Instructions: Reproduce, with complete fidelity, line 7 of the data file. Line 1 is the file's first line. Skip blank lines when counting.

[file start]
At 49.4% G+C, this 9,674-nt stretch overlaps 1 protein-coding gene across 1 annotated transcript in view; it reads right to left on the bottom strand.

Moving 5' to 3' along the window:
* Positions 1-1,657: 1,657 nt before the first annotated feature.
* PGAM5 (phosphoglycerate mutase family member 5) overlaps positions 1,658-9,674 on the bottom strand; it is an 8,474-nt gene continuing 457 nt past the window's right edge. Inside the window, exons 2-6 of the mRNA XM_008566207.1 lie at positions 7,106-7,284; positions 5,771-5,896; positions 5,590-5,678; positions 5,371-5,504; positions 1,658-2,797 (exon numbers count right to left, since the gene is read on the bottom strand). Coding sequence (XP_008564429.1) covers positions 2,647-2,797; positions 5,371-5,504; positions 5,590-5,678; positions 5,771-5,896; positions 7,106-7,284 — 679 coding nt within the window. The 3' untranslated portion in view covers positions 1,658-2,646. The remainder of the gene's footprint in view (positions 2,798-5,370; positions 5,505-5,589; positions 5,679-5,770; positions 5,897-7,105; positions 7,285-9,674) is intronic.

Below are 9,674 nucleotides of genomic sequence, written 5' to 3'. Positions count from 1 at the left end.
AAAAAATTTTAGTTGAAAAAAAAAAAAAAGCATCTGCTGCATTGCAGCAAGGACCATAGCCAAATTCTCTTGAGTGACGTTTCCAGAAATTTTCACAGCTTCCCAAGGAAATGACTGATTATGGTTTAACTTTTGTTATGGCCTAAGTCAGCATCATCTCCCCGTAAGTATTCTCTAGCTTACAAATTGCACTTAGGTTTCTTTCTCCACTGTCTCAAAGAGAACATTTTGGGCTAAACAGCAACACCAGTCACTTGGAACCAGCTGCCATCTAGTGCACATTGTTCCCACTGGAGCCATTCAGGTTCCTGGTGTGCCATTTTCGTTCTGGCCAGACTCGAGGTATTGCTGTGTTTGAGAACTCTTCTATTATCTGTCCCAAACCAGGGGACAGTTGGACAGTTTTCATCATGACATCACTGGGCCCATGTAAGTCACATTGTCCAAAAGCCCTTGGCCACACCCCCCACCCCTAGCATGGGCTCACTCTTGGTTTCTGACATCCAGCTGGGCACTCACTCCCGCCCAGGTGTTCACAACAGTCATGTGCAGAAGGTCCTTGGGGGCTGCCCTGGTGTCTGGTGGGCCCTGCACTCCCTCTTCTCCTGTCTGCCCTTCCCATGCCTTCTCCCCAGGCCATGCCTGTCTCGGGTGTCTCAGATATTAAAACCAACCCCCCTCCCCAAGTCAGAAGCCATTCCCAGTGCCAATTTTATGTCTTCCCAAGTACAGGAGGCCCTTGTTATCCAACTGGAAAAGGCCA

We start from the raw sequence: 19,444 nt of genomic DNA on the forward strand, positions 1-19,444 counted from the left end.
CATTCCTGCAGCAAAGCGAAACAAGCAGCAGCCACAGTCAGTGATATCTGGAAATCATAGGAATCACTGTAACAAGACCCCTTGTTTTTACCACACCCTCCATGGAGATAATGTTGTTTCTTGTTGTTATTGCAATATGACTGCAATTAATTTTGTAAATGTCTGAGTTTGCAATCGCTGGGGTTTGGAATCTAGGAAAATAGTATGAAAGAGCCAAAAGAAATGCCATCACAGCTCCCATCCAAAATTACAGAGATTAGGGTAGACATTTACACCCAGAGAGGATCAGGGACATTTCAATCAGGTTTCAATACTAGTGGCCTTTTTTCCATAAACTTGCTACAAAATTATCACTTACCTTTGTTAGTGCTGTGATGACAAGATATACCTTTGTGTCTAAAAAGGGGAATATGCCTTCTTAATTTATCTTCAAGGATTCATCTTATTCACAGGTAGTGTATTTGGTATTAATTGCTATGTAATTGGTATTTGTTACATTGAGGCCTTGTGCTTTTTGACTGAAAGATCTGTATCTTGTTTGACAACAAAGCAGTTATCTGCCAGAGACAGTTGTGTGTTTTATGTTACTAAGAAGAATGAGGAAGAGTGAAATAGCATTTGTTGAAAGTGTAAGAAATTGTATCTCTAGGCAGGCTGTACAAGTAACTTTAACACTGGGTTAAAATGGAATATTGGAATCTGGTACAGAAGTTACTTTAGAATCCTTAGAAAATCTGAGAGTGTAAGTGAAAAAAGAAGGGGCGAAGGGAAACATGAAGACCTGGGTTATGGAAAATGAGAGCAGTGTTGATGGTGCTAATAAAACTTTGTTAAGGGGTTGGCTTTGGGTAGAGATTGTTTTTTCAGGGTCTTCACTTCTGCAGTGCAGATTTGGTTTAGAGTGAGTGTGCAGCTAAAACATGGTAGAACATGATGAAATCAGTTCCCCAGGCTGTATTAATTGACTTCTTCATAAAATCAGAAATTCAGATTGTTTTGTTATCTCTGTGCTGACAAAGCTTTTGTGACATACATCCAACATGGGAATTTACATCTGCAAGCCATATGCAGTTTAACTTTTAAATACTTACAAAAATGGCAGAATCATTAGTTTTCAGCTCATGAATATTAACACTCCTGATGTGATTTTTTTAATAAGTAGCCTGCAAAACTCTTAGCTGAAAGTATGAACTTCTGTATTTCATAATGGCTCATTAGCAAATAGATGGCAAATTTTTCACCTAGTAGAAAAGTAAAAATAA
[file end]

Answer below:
We start from the raw sequence: 19,444 nt of genomic DNA on the forward strand, positions 1-19,444 counted from the left end.